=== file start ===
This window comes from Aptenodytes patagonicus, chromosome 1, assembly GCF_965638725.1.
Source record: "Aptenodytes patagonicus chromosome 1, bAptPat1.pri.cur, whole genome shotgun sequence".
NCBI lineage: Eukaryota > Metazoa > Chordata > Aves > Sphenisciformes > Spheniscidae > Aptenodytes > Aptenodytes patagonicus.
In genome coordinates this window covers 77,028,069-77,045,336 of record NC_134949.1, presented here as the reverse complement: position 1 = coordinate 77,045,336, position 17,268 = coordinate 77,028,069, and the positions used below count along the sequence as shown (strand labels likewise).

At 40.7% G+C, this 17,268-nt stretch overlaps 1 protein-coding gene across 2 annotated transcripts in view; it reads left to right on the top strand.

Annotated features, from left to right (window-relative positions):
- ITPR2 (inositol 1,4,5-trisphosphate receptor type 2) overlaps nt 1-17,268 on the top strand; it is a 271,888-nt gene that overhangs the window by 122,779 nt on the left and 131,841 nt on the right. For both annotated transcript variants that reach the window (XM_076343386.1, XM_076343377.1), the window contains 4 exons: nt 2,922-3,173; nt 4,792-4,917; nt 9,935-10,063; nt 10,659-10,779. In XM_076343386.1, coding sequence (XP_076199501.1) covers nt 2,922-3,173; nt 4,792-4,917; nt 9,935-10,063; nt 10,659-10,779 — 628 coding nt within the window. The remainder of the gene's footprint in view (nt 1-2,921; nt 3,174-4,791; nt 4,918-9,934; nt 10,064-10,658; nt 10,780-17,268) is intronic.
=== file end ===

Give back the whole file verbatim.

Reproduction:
This window comes from Aptenodytes patagonicus, chromosome 1, assembly GCF_965638725.1.
Source record: "Aptenodytes patagonicus chromosome 1, bAptPat1.pri.cur, whole genome shotgun sequence".
NCBI lineage: Eukaryota > Metazoa > Chordata > Aves > Sphenisciformes > Spheniscidae > Aptenodytes > Aptenodytes patagonicus.
In genome coordinates this window covers 77,028,069-77,045,336 of record NC_134949.1, presented here as the reverse complement: position 1 = coordinate 77,045,336, position 17,268 = coordinate 77,028,069, and the positions used below count along the sequence as shown (strand labels likewise).

At 40.7% G+C, this 17,268-nt stretch overlaps 1 protein-coding gene across 2 annotated transcripts in view; it reads left to right on the top strand.

Annotated features, from left to right (window-relative positions):
- ITPR2 (inositol 1,4,5-trisphosphate receptor type 2) overlaps nt 1-17,268 on the top strand; it is a 271,888-nt gene that overhangs the window by 122,779 nt on the left and 131,841 nt on the right. For both annotated transcript variants that reach the window (XM_076343386.1, XM_076343377.1), the window contains 4 exons: nt 2,922-3,173; nt 4,792-4,917; nt 9,935-10,063; nt 10,659-10,779. In XM_076343386.1, coding sequence (XP_076199501.1) covers nt 2,922-3,173; nt 4,792-4,917; nt 9,935-10,063; nt 10,659-10,779 — 628 coding nt within the window. The remainder of the gene's footprint in view (nt 1-2,921; nt 3,174-4,791; nt 4,918-9,934; nt 10,064-10,658; nt 10,780-17,268) is intronic.